The next stop, after being disappointed with closed roads, was Pfeiffer Beach. The park was closed due to the fires, but the beach was still open for visitation. Here you also need to pay $10 to enter. I suggest going with sunglasses and no caps, the place has a LOT of wind and you'll probably get smashed by sand. McWay Falls were simply too beautiful to be true. Imagine a 25m high waterfall covered in giant stones where the water falls right on the beach.
San Simeon is a must-stop to check out: Hearst Castle, Elephant Seal Vista Point and a cute little restaurant called Sebastian's Store, with great hamburgers and sandwiches. A few miles ahead, you find Moonstone Beach and you can take some pebbles home.
We ended the day, exhausted, at a motel in Morro Bay. The town is cute and has a much more authentic vibe than most. The night was watered with Californian wines and seafood in a fantastic and cheap place called The Galley.
San Luis Obispo, Solvang, Santa Barbara and Malibu
San Luis Obispo is 20km from Morro Bay and is a university town. You can already see that walking through the center. Lots of small shops, restaurants and nice places to walk around. I think the two most curious points of the city are: Bubblegum Alley and the Old Mission of San Luis Obispo.
Not far you will find the little town of Solvang. which tries to replicates Danish towns. Between fakes wind mills and bakeries with "traditional" pastries, you can walk all over town in 45 minutes, but it's a rather fun ride.
For lunch, a stop in Santa Barbara. The city is cute and I really wanted to have more time to spend there. In addition to a walking tour, the city has the Mission of Santa Barbara, one of the oldest churches in the state and where Hispanic influence is obvious. Next trip I want to stop at El Presidio and the Courthouse.
I was too naive to think I would be able to see anything in Malibu. The town is super famous, but the beach is virtually inaccessible. You can only get in if you own one of the mansions. Maybe you're luckier than me and can enjoy an afternoon on Zuma Beach.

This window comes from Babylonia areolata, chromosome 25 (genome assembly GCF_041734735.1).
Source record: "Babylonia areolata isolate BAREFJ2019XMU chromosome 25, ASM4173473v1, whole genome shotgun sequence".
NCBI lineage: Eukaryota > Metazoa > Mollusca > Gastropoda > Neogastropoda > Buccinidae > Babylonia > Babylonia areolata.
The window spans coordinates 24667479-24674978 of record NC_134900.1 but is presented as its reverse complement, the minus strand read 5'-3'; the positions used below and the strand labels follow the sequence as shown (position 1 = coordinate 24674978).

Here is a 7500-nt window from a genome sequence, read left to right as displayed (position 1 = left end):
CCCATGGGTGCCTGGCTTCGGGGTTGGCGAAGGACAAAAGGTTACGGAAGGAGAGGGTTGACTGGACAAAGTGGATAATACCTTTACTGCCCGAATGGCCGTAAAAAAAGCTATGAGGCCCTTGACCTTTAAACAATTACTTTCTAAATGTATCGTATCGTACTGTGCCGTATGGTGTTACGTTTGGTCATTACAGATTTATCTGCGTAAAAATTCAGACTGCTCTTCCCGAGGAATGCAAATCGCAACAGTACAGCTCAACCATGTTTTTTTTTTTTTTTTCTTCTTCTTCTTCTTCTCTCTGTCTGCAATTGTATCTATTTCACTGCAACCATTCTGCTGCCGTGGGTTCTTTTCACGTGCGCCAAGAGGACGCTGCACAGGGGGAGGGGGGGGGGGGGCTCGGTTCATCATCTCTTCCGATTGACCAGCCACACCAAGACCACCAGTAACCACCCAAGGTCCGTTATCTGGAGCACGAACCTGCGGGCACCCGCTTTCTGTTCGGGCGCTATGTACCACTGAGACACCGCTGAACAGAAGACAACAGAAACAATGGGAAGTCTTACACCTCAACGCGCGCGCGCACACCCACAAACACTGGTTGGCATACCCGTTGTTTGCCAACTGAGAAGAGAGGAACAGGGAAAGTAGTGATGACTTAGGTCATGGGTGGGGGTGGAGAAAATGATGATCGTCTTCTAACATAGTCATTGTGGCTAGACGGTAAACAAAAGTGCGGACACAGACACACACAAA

Santa Monica and Venice
Hard to find some less obvious tips to recommend in these two famous cities. It is very nice to take a walking tour enjoying the sea breeze (which as my Californian friend says, is the air conditioning of the city) and feel local. Every once in a while some cool events and shows happen at the Santa Monica Pier, if you know of any of them. But of course a visit to the Getty Center will already entertain you for quite some time. Venice has all that curious side with green clinics and canals. There are also interesting bars, clairvoyants and super quaint shops. It's a whole day of fun and a wonderful sunset.
The city has its ups and downs. Public transportation is rubbish, so use the car better. But the traffic is so crazy and intense that you never know exactly how long it will take to get to places. Two days are enough if you're in a hurry, but the city has plenty of cool to visit. My personal (and not so obvious) tips for you to enjoy LA are:
The rooftop bar at Ace Hotel is far from the best bar in the world, but always has cool DJs and you can use the pool without being a guest (uhul).
Jumbo's Clown Room was the most curious and interesting place I've been for the entire trip. It's like going to a strip club where no one gets naked, and all the dancers are athletes.
Another interesting place is the Time Travel Mart, a surreal convenience store for time travelers.
Highland Park Bowl has reopened and is perfect if you want to bowl and drink in one of the coolest and less hyped hoods in the city.
Manhattan, Redondo and Hermosa Beach The worst part of the trip is when it ends! That feeling of unpacking the bags and putting the passport away always hurts me a little bit, so on my last day in California I decided to enjoy a Sunday at the beach with fish tacos and craft beers. We drove to the South Bay and toured the beaches of Manhattan, Redondo and Hermosa. Each has its own particular style, with a more family or surfer vibe. I did not see many tourists there, it was real Californian day to end my trip.
Some golden tips:
No one follows speed limits on the road.
'One-way' car rentals are a bit more expensive. Keep this in mind when researching yours.
Search for hotels on sites like hoteltonight.com, where there are incredible last minute deals.
There is no better time for this trip, but for sure you will be privileged if it is late summer.
This post was originally published in Portuguese on Chicken or Pasta